Some card terminals overseas only accept EMV credit cards, named for developers Europay, Mastercard and Visa. These cards contain a microchip instead of a magnetic strip. Magnetic-stripe cards are more common in the U.S.
"Many people get overseas and find out they can't use their credit card," says Todd Mark, vice president of education for the Consumer Credit Counseling Service of Greater Dallas.
Automated kiosks for tickets and transportation are the likeliest sources of frustration for U.S. travelers with mag-stripe cards, says Gwenn Bezard, research director at Aite Group.
In some cases, they can use their mag-stripe cards when an attendant is manning the ticket booth, he says.
At least 19 issuers, such as Chase, Citi and U.S. Bank offer chip cards in the U.S., says Randy Vanderhoof, executive director of the Smart Card Alliance.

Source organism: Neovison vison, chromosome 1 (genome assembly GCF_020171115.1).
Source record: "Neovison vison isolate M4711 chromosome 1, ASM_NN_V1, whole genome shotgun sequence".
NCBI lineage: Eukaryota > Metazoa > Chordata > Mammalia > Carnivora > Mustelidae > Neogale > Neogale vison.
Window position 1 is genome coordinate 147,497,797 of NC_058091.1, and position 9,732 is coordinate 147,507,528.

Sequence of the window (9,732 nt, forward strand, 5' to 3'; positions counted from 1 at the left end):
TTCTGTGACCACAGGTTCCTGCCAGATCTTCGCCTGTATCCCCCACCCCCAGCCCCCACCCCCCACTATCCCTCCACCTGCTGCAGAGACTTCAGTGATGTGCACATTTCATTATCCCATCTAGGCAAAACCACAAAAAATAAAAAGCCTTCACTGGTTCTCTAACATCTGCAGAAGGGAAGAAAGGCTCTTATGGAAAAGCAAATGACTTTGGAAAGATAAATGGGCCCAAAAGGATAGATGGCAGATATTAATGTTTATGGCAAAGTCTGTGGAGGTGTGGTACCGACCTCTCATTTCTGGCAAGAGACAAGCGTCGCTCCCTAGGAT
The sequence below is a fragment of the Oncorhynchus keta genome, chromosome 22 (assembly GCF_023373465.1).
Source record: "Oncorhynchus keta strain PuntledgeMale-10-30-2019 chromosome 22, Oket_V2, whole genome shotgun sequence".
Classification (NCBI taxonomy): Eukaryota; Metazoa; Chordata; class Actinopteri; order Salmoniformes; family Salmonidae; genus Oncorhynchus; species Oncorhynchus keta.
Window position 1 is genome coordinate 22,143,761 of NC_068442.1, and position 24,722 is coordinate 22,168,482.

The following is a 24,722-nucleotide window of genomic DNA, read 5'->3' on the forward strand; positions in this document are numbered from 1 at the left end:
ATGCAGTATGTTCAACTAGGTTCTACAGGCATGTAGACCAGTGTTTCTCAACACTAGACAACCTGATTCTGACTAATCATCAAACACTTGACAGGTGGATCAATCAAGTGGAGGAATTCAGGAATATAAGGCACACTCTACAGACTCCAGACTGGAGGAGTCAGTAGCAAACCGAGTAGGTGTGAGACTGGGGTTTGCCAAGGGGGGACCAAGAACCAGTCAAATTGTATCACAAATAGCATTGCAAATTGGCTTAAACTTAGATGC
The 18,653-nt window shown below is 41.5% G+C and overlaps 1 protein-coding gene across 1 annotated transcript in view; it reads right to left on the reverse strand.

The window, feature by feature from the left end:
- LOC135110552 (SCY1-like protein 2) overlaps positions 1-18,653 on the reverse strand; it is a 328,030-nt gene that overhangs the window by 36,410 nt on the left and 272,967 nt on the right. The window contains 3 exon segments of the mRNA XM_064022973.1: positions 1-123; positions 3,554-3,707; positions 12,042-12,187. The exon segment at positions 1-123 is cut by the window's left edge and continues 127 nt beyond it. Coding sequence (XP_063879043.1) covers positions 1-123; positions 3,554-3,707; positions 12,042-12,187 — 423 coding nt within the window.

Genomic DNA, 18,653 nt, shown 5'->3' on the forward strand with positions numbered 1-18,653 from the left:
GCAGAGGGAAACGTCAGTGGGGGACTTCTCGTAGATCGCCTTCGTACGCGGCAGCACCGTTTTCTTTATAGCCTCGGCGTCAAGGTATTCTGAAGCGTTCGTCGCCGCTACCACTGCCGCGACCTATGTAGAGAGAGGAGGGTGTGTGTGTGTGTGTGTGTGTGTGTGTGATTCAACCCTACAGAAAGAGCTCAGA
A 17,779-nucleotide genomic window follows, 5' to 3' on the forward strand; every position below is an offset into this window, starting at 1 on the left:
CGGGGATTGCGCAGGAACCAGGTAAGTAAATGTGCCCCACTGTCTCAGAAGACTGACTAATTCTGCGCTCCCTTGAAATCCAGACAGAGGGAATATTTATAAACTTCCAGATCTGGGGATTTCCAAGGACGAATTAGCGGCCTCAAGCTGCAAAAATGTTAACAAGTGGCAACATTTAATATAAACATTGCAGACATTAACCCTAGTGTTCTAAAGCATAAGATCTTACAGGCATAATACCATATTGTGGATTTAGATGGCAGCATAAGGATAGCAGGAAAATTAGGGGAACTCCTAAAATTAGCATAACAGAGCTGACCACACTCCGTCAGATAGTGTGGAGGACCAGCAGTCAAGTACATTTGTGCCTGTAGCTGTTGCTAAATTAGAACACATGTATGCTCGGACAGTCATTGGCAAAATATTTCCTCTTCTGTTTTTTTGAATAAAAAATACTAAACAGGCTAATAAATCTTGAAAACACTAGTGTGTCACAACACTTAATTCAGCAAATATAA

They issue them mostly in smaller numbers to customers who travel internationally, he says.
If chip technology is the norm in the country you're visiting, request an EMV version of your card before you leave if the issuer offers them, Mark says. Or, look into buying prepaid chip cards at your destination, says Bezard.
Chip card or not, let your issuer know about your travel plans abroad. Otherwise, the issuer could temporarily suspend charging privileges due to fraud concerns.